The U.S. Department of Labor (“DOL”) published a request for information (the “RFI”) regarding the use of brokerage windows, self-directed brokerage accounts, and similar arrangements (collectively referred to in this article as “Brokerage Windows”) in 401(k) plans and other participant-directed defined contribution plans that are subject to the fiduciary duty rules of the Employee Retirement Income Security Act of 1974, as amended (“ERISA”). The DOL indicated that its goal in issuing the RFI is to obtain information that will assist it in determining whether, and to what extent, regulatory standards or other guidance concerning the use of Brokerage Windows may be necessary to protect participants. Comments responding to the RFI are due November 19, 2014.
Defined contribution plans that permit participants to direct investments typically designate a specific set of investment options (“Designated Investment Alternatives” or “DIAs”) from which participants may select investments for their plan accounts. Some plans make investments available through Brokerage Windows in addition to, or in lieu of, Designated Investment Alternatives.
Investments made available through a Brokerage Window are treated differently from Designated Investment Alternatives under DOL regulations. For example, plan fiduciaries are subject to ERISA fiduciary duties in selecting and monitoring DIAs, but those obligations do not apply with respect to investments made available through a Brokerage Window. Further, investments made available through a Brokerage Window are not subject to detailed rules concerning disclosures to participants that apply to DIAs.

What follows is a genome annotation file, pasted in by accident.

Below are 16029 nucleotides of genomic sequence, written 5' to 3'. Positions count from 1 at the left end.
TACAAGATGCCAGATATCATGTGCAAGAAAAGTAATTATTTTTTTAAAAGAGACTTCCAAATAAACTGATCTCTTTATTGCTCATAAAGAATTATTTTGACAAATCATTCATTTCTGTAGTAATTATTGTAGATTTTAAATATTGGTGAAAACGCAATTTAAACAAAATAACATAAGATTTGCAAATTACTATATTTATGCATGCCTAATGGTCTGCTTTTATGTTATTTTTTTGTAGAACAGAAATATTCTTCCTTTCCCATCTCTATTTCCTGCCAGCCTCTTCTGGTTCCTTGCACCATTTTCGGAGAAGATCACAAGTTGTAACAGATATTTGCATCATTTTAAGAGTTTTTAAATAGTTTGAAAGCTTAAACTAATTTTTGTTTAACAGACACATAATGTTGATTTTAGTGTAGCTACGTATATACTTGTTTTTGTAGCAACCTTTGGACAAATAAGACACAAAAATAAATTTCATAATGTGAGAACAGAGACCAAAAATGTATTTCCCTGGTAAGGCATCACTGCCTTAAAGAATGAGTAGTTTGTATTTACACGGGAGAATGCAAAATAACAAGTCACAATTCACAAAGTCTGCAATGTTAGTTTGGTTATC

In Field Assistant Bulletin (“FAB”) 2012-02 (May 7, 2012), the DOL stated that if an investment made available through a Brokerage Window were selected by a significant number of participants, the relevant plan fiduciary would have an affirmative obligation to examine that investment and determine whether it should be treated as a Designated Investment Alternative for purposes of disclosure requirements. The DOL also indicted that, in its view, the failure to designate a “manageable number” of investment alternatives would “raise[ ] questions” regarding whether the relevant fiduciaries had satisfied their fiduciary duties under ERISA.
In response to a substantial reaction from groups representing plan sponsors and service providers, the DOL subsequently revised the FAB to eliminate the statement that heavily utilized investments made available through a Brokerage Window may need to be treated as Designated Investment Alternatives, but emphasized that, in its view, the failure to specify any DIAs under a plan—e.g., in order to avoid compliance with the disclosure obligations applicable to DIAs – raises questions under ERISA’s fiduciary duties of prudence and loyalty. See FAB 2012-02R (July 30, 2012). In revising the FAB, the DOL stated that it intended to engage in a process of discussion with interested parties about the potential need to revise regulations to address the use of Brokerage Windows in participant-directed plans. The RFI is part of that process.
Information Requested in the RFI
The RFI requests a wide range of information regarding a number of topics, including (among others) the following:
- The appropriate definition and scope of the term “Brokerage Window” for this purpose;
- The number of DIAs a plan typically designates and the number of plans offering Brokerage Windows;
- The number of participants that utilize Brokerage Windows and the benefits Brokerage Windows provide to plans;
- The process fiduciaries use in selecting a Brokerage Window for their plan; and
- The types of disclosures made to participants regarding Brokerage Windows and the investments made available through Brokerage Windows.
The RFI also encourages interested parties to address any other matters they believe are relevant to Brokerage Windows and participant-directed plans.